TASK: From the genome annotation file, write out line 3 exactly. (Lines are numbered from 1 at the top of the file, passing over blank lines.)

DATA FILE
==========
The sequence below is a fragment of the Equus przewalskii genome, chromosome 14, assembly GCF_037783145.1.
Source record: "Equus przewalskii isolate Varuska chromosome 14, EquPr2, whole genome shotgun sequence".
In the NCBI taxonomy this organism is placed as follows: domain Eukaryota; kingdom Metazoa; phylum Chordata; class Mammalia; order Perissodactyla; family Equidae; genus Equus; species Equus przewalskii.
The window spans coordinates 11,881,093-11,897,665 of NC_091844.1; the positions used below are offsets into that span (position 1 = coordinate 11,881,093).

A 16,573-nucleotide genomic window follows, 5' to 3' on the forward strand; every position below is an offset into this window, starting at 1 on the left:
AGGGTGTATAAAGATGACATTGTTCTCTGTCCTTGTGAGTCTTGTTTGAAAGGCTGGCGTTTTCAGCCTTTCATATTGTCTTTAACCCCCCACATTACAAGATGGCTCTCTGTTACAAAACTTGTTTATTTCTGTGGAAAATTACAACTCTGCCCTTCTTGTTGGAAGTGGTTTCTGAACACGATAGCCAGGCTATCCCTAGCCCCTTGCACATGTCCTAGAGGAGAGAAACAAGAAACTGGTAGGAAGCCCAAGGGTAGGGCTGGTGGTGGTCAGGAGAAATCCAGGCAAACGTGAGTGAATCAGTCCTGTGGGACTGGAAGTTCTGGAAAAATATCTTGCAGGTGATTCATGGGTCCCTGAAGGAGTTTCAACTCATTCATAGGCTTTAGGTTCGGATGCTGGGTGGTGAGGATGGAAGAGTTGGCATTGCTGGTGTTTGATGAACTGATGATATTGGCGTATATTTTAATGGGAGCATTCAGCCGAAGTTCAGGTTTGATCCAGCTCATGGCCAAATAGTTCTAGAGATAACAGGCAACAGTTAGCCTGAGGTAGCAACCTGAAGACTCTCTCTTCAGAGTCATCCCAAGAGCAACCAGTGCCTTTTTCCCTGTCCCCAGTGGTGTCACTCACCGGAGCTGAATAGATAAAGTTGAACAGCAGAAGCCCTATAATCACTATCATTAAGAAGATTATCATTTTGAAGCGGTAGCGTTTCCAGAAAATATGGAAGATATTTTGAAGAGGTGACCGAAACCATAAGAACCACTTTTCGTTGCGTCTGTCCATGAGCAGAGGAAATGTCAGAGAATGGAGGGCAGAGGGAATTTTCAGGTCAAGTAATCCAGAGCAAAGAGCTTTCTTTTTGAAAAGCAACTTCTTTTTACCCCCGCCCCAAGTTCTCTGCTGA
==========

In the NCBI taxonomy this organism is placed as follows: domain Eukaryota; kingdom Metazoa; phylum Chordata; class Mammalia; order Perissodactyla; family Equidae; genus Equus; species Equus przewalskii.